Flu outbreak felt in Ky. hospitals, workplaces

Widespread flu outbreak reported sooner than usual in Kentucky, affects hospitals, workplaces

Associated Press

LOUISVILLE, Ky. (AP) -- The statewide flu outbreak has become bad enough to prompt a central Kentucky hospital complex to place temporary restrictions on visiting patients, while health care workers brace for the coming weeks when influenza usually hits its peak.

Responding to a flu level considered widespread in the Bluegrass state, University of Kentucky health care officials said Monday that no one under age 18 would be allowed to visit patients at UK Hospital, Kentucky Children's Hospital and UK Good Samaritan Hospital in Lexington.

Only two visitors will be allowed in a patient's room at one time, and visitors may be told to wear masks, gloves or gowns.

"We understand how important visitation is, but we also want to make sure that we are not introducing other infection ... to the patient as well, and to our health-care workers," said Kim Blanton, UK HealthCare interim director for infection prevention and control.

Exceptions for compassionate visits will be made on a case-by-case basis, officials said.

The flu surge hit Kentucky sooner than usual and its spread is being felt from health clinics to workplaces.

At UPS' worldwide air hub in Louisville, the work force has been hit by sporadic cases of the flu, said company spokesman Jeff Wafford, but illnesses among the approximately 21,000-person work force haven't slowed the processing of packages.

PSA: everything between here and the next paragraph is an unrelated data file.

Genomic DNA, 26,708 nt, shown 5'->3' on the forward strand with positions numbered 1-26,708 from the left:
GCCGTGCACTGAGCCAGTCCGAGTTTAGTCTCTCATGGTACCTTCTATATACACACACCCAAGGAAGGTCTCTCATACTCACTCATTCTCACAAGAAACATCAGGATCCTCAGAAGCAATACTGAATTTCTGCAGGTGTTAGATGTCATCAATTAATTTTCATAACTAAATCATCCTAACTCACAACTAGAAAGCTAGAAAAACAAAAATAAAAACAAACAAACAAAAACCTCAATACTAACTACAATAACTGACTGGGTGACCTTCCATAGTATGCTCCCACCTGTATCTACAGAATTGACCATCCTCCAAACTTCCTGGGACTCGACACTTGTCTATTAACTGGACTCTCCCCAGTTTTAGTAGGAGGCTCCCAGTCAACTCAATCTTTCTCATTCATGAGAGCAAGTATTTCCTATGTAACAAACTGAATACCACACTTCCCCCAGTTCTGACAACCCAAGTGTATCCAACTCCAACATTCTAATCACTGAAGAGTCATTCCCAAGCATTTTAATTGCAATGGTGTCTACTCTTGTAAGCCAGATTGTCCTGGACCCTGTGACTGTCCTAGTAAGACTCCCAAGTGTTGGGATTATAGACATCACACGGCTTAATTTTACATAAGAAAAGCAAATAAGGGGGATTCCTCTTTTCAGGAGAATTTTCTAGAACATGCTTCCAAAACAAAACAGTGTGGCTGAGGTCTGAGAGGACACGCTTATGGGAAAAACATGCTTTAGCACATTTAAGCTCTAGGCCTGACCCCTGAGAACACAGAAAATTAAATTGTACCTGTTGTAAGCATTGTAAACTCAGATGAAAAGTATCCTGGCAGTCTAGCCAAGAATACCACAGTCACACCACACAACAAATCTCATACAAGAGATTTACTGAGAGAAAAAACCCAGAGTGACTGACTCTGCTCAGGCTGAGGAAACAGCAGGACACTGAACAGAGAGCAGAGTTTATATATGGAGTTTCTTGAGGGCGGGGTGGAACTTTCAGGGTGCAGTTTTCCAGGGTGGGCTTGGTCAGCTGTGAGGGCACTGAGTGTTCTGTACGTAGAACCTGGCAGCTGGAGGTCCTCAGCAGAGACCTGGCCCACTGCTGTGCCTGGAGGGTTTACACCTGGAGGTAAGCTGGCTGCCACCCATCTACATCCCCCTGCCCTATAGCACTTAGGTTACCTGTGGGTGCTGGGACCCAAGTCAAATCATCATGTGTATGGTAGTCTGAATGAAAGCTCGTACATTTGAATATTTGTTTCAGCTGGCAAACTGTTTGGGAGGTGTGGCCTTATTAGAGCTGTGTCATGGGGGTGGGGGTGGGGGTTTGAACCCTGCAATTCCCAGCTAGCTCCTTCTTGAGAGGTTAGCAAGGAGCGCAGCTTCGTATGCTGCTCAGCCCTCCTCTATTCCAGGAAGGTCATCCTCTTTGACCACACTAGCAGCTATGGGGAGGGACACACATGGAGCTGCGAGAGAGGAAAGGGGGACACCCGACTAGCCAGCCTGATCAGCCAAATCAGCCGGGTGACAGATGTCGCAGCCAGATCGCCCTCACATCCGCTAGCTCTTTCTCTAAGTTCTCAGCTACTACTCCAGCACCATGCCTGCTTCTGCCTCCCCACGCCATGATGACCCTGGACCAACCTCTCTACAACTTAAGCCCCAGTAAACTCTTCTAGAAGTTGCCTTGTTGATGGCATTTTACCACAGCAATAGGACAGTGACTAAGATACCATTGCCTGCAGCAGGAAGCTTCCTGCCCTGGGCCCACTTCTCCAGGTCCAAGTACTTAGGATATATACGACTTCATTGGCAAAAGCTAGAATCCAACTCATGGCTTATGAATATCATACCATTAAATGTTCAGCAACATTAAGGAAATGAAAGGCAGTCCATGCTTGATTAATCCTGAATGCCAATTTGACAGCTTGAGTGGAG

"People are sick and we've seen people out here and there," he said. "We've seen in it the office and out in the hub as well."

Kentucky's level of flu has been widespread for the past five weeks, which is earlier than usual, said Gwenda Bond, a spokeswoman for the state Cabinet for Health and Family Services.

"We cannot predict whether that level will increase or wane as we move forward," Bond said.

Flu season typically peaks in late January and early February, health officials said.

State health officials said they are not aware of any shortages of flu vaccines, though it's possible that individual doctors might run out of vaccine. Health officials are recommending that everyone 6 months or older receive a flu shot.

"At this time, providers continue to report high, but not overwhelming, demand at hospitals and doctor's offices," Bond said.

In eastern Kentucky, the number of flu cases has dropped in recent days at Harlan ARH hospital, following a spurt in cases about three weeks ago, spokesman Mark Bell said.

"We're expecting in another week or so to get hit by that second wave," he said.

Flu symptoms can include fever, cough, sore throat, runny or stuffy nose, body aches, headache, chills and fatigue.

Health officials in northern Kentucky say a man died recently from complications of the flu. State health officials said the victim, who was not identified, suffered from multiple chronic health conditions.

State health officials count only pediatric deaths, and say there have been none so far.

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